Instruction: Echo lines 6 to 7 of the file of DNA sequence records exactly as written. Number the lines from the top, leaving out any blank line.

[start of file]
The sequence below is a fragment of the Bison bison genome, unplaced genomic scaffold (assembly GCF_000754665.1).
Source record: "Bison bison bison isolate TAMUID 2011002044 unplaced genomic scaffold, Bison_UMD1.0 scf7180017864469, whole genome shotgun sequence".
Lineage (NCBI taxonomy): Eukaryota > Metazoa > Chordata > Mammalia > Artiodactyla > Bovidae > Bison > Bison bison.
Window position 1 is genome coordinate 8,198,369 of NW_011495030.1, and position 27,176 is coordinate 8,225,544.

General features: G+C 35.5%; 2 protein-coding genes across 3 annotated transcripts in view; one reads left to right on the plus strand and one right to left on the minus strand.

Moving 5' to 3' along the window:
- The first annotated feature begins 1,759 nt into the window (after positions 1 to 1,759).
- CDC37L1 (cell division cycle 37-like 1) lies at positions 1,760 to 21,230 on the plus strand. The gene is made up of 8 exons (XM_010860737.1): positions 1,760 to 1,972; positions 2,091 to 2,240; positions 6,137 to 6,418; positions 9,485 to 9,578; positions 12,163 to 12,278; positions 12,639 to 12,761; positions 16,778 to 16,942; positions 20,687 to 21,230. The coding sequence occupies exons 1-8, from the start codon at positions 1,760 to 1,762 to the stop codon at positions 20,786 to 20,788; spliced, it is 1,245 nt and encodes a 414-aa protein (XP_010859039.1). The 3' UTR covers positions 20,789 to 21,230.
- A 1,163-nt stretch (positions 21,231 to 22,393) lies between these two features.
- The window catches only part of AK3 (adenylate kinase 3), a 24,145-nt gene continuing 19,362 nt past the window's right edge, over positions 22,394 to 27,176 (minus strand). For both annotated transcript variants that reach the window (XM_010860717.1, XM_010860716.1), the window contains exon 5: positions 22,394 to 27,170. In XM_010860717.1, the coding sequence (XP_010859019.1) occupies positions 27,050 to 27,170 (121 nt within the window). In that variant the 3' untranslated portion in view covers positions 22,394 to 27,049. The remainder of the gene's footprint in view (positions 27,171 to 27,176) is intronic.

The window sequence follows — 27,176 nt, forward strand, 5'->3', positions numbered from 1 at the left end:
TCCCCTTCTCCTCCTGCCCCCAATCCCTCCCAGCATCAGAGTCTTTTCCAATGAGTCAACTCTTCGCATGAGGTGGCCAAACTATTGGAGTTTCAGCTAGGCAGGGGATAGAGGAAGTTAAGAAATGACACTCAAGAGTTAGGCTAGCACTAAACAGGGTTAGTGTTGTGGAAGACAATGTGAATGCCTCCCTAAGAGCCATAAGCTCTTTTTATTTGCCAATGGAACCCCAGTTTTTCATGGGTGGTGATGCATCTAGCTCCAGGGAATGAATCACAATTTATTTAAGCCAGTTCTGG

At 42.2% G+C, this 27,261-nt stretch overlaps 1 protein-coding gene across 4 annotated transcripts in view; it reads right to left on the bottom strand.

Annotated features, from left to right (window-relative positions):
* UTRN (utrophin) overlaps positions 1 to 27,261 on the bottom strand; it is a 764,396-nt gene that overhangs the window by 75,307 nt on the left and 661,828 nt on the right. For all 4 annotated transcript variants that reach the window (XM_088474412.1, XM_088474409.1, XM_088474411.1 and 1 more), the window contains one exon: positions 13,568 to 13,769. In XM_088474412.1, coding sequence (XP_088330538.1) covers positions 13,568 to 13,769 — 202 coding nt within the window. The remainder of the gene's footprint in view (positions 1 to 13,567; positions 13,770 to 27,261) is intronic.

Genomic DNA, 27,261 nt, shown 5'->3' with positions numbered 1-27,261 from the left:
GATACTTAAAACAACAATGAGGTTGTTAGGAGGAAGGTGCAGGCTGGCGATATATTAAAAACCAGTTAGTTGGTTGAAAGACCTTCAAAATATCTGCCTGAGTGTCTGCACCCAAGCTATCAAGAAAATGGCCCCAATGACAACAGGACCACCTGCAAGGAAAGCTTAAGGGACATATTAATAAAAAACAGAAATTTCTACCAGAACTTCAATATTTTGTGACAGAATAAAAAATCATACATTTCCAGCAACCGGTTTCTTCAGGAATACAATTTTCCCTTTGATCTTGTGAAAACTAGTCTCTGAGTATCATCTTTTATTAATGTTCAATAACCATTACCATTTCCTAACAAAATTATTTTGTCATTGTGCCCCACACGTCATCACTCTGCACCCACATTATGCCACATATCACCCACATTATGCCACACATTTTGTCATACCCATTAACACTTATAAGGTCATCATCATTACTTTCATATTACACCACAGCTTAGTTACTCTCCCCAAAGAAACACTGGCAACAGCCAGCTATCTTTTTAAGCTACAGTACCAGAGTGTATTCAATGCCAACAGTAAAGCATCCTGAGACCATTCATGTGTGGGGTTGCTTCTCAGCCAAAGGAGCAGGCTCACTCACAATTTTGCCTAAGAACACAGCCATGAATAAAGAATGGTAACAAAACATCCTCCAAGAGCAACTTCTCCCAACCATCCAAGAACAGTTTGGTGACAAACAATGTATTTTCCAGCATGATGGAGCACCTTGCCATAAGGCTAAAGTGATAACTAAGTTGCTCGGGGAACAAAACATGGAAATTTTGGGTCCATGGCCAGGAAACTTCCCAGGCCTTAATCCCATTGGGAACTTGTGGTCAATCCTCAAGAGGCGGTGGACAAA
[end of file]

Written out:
Moving 5' to 3' along the window:
- The first annotated feature begins 1,759 nt into the window (after positions 1 to 1,759).